As a single mom, I hated one chore above all others. Grocery shopping.
Juggling a baby and a rambunctious four year old while trying to navigate the aisles with a grocery cart was a nightmare. Benny, the baby, would gnaw right through plastic packages to try to get at the apples, the hot dogs, the bread. At eight months, he only had a handful of teeth but made good use of them on anything he could get his hands on. By the time I got to the check out counter, a good portion of my groceries were open or mangled and wet with baby slobber. Once, in an attempt to distract him, I gave him a bar of Dove to hold. Little Sharky quickly chewed through to the soap, made a gagging sound, and flung the bar into the Pepsi display.
Sam, the four year old could, not be contained. He was Mr. Curious—touching and smelling everything. Rearranging canned goods. Adding random items to the cart—Count Chocula cereal, shaving cream, dog biscuits for his imaginary dog. I tried putting him in the cart with Benny but then I didn’t have any room for groceries. I tried putting him in a second cart but he hated it and effectively pulling one and pushing another was impossible.
My only option was to lessen the pain and agony by power shopping just once a month at one of the new gigantic warehouse stores. And it was on one of these trips that the unthinkable happened.
Stressed out and distracted, I had reluctantly let Sam stay in the paper goods aisle to look at the Star Wars Kleenex boxes while I made a quick loop around the next aisle with the cart, Little Sharky happily trying to eat grapes through the bag.
I returned quickly but he was gone. I tried not to panic. This had happened before at Target. That time, I didn’t even know he was gone when an announcement was made—“We have a four year old boy named Sam who has lost his mother”—because I was standing just two feet away from him.
So, I figured he’d show up. I continued to do my shopping, keeping an eye out for him, and returning to the Kleenex section every few minutes. But when I’d finished my shopping and scanned every aisle one more time, and there was still no sign of him.
I proceeded to the check out counter to unload my months worth of mauled groceries, and explained to the cashier in what I hoped was a light-hearted way that I had looked everywhere but couldn’t find my four year old. She shrugged.
“Could you have someone look for him?” I asked. She paged a stock boy and explained that a kid was missing.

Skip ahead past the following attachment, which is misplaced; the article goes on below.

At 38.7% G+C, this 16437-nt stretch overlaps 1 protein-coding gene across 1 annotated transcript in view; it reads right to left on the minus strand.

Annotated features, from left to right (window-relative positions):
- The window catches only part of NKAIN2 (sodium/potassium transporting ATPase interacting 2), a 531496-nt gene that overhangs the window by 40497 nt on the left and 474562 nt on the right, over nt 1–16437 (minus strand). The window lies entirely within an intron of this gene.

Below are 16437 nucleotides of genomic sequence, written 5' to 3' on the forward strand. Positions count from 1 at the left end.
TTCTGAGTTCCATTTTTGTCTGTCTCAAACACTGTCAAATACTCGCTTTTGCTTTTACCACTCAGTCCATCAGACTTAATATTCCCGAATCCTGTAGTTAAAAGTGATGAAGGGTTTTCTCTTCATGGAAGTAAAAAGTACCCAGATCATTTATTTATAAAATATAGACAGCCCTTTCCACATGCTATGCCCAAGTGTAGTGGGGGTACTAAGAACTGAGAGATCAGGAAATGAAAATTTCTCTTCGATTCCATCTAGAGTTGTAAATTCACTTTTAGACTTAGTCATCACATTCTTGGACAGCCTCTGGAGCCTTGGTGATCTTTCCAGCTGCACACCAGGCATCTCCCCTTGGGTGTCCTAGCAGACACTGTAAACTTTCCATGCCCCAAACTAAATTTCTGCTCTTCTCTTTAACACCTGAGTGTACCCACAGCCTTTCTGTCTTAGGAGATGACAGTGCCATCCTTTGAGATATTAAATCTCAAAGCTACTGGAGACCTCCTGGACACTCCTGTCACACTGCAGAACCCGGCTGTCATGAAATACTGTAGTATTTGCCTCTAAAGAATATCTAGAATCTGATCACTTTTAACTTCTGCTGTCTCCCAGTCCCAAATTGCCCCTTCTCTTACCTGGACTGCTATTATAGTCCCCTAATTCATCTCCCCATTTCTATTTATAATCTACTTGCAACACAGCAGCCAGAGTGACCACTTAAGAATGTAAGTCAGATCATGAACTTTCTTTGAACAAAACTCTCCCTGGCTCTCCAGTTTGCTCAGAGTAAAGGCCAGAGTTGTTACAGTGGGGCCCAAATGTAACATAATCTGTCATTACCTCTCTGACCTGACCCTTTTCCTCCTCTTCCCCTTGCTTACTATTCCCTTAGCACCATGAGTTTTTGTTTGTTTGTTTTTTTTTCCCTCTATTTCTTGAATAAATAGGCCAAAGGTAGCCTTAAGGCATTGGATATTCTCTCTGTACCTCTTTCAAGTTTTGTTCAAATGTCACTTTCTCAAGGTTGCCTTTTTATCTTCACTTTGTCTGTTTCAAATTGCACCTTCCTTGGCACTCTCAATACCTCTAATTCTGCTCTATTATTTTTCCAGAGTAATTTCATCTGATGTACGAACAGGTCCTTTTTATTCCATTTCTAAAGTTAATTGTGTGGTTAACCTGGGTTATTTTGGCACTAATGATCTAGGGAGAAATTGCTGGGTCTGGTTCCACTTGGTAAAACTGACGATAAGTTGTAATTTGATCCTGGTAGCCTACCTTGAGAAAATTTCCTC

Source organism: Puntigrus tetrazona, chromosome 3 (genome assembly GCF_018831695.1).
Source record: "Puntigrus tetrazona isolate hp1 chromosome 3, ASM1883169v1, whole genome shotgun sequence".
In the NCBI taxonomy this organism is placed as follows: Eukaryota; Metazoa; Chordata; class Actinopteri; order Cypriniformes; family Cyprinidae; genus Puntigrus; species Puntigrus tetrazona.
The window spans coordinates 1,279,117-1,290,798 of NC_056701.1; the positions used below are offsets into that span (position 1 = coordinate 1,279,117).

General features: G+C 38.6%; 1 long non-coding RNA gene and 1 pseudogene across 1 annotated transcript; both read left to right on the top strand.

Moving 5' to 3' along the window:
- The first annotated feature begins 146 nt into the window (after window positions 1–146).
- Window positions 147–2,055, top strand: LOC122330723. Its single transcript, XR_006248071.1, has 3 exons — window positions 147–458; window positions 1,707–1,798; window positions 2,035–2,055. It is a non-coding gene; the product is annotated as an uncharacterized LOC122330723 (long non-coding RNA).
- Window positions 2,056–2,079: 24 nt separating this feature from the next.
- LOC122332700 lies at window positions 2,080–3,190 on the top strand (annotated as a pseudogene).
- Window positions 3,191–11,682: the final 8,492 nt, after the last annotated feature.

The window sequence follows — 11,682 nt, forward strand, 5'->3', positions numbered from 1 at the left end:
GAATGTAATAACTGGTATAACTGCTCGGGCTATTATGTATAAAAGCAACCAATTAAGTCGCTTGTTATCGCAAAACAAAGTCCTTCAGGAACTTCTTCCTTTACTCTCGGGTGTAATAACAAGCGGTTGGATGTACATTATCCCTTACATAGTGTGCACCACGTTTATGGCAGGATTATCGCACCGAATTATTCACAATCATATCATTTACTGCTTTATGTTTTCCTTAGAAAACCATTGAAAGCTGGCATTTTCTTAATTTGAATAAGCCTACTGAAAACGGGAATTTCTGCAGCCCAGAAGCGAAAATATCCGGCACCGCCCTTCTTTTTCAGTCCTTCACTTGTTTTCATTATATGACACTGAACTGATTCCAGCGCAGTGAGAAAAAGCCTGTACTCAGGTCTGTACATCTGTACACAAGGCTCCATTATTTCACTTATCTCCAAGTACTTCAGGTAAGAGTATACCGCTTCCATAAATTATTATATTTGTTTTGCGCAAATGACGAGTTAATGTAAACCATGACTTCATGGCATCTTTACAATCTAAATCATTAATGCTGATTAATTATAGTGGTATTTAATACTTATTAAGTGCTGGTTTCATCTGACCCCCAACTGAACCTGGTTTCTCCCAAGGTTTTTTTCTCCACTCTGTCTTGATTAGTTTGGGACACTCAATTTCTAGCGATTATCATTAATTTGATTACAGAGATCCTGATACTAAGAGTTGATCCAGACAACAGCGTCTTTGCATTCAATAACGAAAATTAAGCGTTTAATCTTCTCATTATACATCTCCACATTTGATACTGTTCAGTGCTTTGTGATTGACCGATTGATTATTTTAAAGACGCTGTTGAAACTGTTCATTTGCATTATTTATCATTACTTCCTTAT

I chewed my nails and waited with my bagged groceries and Benny for what seemed like an unbearably long time when the stock boy returned with a child who was struggling to get away from him. He was about the right size, but this kid wasn’t my son and I wasn’t willing to settle for a replacement.
“Maybe you should call the police,” the cashier said and gestured toward the pay phone near the door.
Near hysteria, imagining all of the horrible things that could have happened to him, I pushed my cart full of groceries and my baby toward the door to call the police.
I had just dialed the first number when I heard something.
“Beep. Beep. Beep. Beep. Beep. Beep…….” It was the sound of a car horn. Not like a car alarm had gone off. But like someone was beeping the horn in rapid succession And it sounded suspiciously like my car. I dropped the phone and flew out the door with the cart and my baby.
Yep. There he was. Sam, the curious one. In my car. Laughing his head off and smashing his little fists into the horn. “Where were you?” he said.
Crisis averted. I dried my tears and started to load the groceries into the car. But the parking lot had a slight hill. And while I was lifting the last bag into the trunk, the cart started rolling. Fast. By the time I picked my head up, it was out of my reach and I could only watch in horror as it hit a cement parking curb and launched Benny right out of the cart seat and into the bushes.
He survived with just a small scrape on his head. But I would never recover. For the next several years, I paid a baby sitter when I had to go to the store.